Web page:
Friday, December 11, 2009

It All Makes Sense Once You Realize The Business Isn't To Deliver News, But Comfort

A Michael Malone insight:

Newspapers too, seem to have figured out a way to limp along at least for another couple decades (at which point there will be no one left in the country who has actually read a newspaper) by slashing overhead, building marginally profitable web sites, and morphing their product to fit their remaining audiences.

What I mean by the last is that newspapers (and even more obviously, troubled national newsmagazines like Newsweek) have essentially abandoned the news business and gone into the comfort business. In other words, they have a pretty good idea now just who constitutes the heart of their loyal readership, and they write for that group, with the intent of either delivering news that fits their world view or sanitizing bad news that does not. And, since there is no way that they can deliver that information in a timely way – they assume that their readers have already learned from the Web about important events – now it is the paper’s job to reduce any discomfort or cognitive dissonance by contextualize the story into the tribe’s existing prejudices and self-image.

This goes a long ways towards explaining what, to an old newsie like me, has been some strange behavior recently by some of our most venerable and biggest national newspapers. Whatever your politics, as a reporter there are just some stories that you would be all over – and yet, in the last couple years we’ve seen one hot story after another all-but ignored by the traditional media. For example, White House scandals are always big news, yet readers of the New York Times have largely been presented with a series of departures from this Administration without ever having heard about the scandals (covered to exhaustion in the blogosphere) that lead to those departures.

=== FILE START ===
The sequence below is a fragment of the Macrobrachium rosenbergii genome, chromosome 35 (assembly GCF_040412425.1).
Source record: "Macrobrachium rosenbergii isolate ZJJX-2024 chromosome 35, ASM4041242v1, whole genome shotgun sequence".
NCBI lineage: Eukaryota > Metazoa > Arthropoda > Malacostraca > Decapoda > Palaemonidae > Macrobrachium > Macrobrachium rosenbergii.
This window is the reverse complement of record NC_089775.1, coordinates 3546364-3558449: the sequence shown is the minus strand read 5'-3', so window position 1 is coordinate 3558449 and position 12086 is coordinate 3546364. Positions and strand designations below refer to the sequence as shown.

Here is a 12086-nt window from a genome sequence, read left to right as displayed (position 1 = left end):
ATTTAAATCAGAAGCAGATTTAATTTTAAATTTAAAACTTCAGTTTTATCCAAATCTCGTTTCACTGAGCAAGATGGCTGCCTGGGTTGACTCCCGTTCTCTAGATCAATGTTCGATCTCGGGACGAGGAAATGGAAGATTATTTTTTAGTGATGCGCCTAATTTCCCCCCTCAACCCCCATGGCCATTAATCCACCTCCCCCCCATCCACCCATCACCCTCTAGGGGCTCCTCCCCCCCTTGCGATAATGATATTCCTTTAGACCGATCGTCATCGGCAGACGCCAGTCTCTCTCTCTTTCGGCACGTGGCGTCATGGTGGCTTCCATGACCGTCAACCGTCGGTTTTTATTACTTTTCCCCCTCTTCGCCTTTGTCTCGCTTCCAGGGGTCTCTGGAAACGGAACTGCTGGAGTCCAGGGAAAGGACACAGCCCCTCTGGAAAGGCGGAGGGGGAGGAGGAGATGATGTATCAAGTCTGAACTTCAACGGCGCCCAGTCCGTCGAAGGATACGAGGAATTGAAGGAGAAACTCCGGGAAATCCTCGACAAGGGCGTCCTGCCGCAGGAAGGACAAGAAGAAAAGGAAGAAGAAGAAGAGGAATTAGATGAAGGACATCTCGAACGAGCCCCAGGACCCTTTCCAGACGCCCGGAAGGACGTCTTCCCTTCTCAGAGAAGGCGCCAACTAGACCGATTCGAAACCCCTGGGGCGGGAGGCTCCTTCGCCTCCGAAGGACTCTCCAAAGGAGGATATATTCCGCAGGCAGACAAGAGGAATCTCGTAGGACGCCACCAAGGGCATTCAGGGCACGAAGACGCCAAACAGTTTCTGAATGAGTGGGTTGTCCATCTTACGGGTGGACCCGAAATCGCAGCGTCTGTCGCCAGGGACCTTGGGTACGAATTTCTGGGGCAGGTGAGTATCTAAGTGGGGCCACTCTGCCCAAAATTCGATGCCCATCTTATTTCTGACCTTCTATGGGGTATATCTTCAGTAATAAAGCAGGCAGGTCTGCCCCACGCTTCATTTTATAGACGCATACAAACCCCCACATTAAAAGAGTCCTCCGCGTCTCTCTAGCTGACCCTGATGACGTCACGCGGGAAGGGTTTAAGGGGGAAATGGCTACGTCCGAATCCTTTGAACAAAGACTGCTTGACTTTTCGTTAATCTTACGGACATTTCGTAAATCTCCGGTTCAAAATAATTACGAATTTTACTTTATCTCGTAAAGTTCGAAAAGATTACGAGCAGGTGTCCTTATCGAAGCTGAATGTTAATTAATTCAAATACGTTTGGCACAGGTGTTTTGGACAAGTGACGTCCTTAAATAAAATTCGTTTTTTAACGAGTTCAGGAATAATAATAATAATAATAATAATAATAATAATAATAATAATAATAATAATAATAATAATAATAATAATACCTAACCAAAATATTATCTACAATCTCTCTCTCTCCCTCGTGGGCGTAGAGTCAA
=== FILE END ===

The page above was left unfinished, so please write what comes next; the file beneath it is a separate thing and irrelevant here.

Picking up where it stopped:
An even bigger example is the so-called ClimateGate scandal of the last few weeks, where leaked emails suggested that some global warming experts were misrepresenting and fudging data, all while punishing apostasy in their ranks, to make their case. Given that we are about to turn the world economy upside-down to prevent perceived man-made global warming, this is about the biggest story imaginable. And yet, days went by before most newspapers even deigned to report the story, in many cases using the occasion to defend the scientists.

Appalling, sure, but why do it? I’ve puzzled over this for a long time. I don’t entirely buy the argument that it is politics, pure and simple. I think it is more than that: that newspapers and their editors want to give their declining pools of readers what they want to read – and when the news, no matter how juicy, is not just going to be upsetting (that’s usually okay), but challenges their sense of the way the world works, the story has to be spiked, dribbled out carefully, or swathed in more comforting ‘analysis’.

Will this new editorial model work to save newspapers? Well, it seems to be hanging on to that residual group of loyal, but aging, readers. It doesn’t seem to be capturing any new young readers.

So perhaps the real business model is simple codependancy.

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